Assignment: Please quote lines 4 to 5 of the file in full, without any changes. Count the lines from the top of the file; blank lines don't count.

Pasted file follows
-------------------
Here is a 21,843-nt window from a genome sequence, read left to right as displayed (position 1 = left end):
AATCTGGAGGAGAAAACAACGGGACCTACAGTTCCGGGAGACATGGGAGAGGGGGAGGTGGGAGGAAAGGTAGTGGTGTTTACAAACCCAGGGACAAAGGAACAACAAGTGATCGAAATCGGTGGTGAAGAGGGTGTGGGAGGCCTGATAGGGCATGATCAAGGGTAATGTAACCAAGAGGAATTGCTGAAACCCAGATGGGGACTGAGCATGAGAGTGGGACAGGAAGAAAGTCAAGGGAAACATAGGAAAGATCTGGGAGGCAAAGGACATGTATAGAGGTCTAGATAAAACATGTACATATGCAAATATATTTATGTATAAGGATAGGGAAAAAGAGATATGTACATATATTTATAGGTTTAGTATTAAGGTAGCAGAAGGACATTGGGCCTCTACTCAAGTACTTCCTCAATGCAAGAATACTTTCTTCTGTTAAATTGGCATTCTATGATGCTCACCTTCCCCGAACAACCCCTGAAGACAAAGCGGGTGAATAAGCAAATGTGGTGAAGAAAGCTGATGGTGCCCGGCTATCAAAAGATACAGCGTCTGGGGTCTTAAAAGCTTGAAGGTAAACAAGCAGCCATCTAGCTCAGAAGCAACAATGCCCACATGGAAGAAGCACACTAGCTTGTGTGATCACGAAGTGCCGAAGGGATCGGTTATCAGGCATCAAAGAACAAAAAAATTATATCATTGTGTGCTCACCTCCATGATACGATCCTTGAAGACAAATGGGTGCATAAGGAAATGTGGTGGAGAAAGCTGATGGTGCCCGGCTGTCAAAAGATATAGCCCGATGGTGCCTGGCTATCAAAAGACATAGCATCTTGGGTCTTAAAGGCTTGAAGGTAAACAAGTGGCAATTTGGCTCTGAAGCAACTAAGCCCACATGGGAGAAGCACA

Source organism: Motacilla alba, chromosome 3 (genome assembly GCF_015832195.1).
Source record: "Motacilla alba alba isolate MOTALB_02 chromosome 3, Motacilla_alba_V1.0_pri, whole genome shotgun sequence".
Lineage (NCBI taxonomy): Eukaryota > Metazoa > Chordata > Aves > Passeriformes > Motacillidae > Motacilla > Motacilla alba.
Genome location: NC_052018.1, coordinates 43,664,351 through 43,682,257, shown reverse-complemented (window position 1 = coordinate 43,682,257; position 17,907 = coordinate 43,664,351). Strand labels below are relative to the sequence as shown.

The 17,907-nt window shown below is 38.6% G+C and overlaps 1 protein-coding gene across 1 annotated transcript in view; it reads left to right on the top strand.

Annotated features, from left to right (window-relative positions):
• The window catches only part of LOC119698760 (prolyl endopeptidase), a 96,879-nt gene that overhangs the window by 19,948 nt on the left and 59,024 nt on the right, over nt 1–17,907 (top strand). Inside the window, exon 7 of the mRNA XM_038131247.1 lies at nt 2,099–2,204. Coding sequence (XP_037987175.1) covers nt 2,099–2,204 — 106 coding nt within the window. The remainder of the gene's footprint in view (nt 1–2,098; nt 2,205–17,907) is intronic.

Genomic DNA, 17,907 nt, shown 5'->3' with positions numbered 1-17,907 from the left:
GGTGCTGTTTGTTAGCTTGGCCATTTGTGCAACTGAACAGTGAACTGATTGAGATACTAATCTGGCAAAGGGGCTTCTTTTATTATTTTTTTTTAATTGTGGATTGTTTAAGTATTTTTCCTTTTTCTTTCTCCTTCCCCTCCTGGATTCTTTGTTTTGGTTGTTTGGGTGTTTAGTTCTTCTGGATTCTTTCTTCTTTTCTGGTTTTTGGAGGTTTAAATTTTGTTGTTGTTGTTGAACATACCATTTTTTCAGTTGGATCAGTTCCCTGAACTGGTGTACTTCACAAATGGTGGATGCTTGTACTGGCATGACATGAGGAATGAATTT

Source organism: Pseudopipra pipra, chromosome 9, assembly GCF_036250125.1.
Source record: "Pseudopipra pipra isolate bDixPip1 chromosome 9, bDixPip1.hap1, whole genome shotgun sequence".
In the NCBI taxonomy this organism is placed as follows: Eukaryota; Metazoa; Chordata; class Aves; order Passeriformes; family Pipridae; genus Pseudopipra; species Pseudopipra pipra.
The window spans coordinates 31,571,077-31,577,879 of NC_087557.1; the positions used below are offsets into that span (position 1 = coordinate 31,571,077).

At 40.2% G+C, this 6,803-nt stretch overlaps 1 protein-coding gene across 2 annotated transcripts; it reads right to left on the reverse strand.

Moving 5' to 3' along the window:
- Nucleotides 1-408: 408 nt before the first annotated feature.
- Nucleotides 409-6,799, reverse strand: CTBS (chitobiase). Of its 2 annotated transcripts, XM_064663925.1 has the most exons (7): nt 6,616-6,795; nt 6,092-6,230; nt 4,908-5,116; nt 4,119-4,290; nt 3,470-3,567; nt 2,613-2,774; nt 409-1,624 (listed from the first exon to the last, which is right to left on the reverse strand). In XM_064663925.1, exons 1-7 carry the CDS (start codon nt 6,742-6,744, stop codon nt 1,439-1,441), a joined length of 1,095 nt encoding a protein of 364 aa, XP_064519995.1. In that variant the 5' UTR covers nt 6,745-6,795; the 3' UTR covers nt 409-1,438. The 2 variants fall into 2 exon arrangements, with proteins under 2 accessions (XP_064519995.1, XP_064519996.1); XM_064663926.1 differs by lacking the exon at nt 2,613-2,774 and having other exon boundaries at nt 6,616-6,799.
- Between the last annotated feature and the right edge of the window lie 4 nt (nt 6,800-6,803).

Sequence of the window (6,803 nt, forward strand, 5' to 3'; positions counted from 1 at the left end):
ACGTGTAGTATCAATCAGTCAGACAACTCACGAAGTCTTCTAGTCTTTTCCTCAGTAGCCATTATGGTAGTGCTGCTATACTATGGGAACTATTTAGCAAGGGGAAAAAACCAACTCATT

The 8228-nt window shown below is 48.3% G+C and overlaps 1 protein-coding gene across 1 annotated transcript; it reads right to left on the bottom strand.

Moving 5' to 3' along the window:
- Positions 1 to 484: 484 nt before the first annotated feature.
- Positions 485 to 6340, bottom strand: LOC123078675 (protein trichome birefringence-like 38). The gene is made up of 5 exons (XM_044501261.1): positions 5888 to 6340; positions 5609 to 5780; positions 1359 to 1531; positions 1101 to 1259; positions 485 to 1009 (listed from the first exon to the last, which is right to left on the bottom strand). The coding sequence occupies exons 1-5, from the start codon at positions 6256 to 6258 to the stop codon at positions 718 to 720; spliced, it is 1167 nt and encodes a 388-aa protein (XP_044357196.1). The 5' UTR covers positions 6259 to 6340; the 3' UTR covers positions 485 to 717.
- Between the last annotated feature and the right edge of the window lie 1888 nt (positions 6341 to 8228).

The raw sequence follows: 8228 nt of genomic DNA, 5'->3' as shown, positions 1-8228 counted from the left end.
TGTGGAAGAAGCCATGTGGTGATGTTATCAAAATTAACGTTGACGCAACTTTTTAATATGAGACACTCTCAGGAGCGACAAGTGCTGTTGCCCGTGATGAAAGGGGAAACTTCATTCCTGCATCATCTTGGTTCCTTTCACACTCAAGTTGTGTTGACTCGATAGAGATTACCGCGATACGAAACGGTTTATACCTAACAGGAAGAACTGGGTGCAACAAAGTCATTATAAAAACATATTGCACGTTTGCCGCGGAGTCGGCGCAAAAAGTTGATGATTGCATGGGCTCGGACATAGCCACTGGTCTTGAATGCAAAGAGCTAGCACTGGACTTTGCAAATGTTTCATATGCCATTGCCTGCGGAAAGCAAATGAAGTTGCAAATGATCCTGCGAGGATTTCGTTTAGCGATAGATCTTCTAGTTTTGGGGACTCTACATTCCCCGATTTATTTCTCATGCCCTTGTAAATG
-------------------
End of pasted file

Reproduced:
Source record: "Motacilla alba alba isolate MOTALB_02 chromosome 3, Motacilla_alba_V1.0_pri, whole genome shotgun sequence".
Lineage (NCBI taxonomy): Eukaryota > Metazoa > Chordata > Aves > Passeriformes > Motacillidae > Motacilla > Motacilla alba.